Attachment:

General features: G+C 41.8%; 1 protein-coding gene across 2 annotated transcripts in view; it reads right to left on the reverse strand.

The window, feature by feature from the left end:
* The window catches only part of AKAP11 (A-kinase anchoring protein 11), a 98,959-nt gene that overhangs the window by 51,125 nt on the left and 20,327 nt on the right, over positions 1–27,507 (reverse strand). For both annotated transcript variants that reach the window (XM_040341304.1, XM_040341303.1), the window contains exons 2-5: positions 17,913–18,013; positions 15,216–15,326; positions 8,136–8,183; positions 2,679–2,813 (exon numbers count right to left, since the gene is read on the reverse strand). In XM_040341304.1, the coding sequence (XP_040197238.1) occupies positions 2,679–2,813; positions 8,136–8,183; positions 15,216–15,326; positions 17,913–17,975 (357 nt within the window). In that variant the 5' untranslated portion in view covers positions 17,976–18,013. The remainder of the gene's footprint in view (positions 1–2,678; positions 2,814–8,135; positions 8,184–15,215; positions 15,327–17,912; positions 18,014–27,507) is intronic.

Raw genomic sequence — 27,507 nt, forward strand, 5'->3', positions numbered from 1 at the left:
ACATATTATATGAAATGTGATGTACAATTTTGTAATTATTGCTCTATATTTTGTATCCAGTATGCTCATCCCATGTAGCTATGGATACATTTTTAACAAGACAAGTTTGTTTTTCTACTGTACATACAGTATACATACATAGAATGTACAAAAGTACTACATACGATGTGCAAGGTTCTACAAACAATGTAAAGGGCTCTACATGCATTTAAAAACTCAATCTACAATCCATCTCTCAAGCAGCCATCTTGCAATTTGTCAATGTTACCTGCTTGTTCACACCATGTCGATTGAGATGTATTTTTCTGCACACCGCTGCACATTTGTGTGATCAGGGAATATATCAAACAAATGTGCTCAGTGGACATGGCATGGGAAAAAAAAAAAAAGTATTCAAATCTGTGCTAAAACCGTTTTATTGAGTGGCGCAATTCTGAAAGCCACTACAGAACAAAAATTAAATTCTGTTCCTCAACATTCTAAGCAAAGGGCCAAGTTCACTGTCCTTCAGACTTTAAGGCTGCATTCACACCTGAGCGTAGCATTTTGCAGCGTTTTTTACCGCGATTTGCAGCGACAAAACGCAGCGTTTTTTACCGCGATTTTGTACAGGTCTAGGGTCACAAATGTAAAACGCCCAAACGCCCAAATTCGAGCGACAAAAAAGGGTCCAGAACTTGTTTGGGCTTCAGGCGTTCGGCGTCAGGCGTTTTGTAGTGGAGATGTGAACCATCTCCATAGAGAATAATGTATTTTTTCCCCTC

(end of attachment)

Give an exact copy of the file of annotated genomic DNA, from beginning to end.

General features: G+C 41.8%; 1 protein-coding gene across 2 annotated transcripts in view; it reads right to left on the reverse strand.

The window, feature by feature from the left end:
* The window catches only part of AKAP11 (A-kinase anchoring protein 11), a 98,959-nt gene that overhangs the window by 51,125 nt on the left and 20,327 nt on the right, over positions 1–27,507 (reverse strand). For both annotated transcript variants that reach the window (XM_040341304.1, XM_040341303.1), the window contains exons 2-5: positions 17,913–18,013; positions 15,216–15,326; positions 8,136–8,183; positions 2,679–2,813 (exon numbers count right to left, since the gene is read on the reverse strand). In XM_040341304.1, the coding sequence (XP_040197238.1) occupies positions 2,679–2,813; positions 8,136–8,183; positions 15,216–15,326; positions 17,913–17,975 (357 nt within the window). In that variant the 5' untranslated portion in view covers positions 17,976–18,013. The remainder of the gene's footprint in view (positions 1–2,678; positions 2,814–8,135; positions 8,184–15,215; positions 15,327–17,912; positions 18,014–27,507) is intronic.

Raw genomic sequence — 27,507 nt, forward strand, 5'->3', positions numbered from 1 at the left:
ACATATTATATGAAATGTGATGTACAATTTTGTAATTATTGCTCTATATTTTGTATCCAGTATGCTCATCCCATGTAGCTATGGATACATTTTTAACAAGACAAGTTTGTTTTTCTACTGTACATACAGTATACATACATAGAATGTACAAAAGTACTACATACGATGTGCAAGGTTCTACAAACAATGTAAAGGGCTCTACATGCATTTAAAAACTCAATCTACAATCCATCTCTCAAGCAGCCATCTTGCAATTTGTCAATGTTACCTGCTTGTTCACACCATGTCGATTGAGATGTATTTTTCTGCACACCGCTGCACATTTGTGTGATCAGGGAATATATCAAACAAATGTGCTCAGTGGACATGGCATGGGAAAAAAAAAAAAAGTATTCAAATCTGTGCTAAAACCGTTTTATTGAGTGGCGCAATTCTGAAAGCCACTACAGAACAAAAATTAAATTCTGTTCCTCAACATTCTAAGCAAAGGGCCAAGTTCACTGTCCTTCAGACTTTAAGGCTGCATTCACACCTGAGCGTAGCATTTTGCAGCGTTTTTTACCGCGATTTGCAGCGACAAAACGCAGCGTTTTTTACCGCGATTTTGTACAGGTCTAGGGTCACAAATGTAAAACGCCCAAACGCCCAAATTCGAGCGACAAAAAAGGGTCCAGAACTTGTTTGGGCTTCAGGCGTTCGGCGTCAGGCGTTTTGTAGTGGAGATGTGAACCATCTCCATAGAGAATAATGTATTTTTTCCCCTC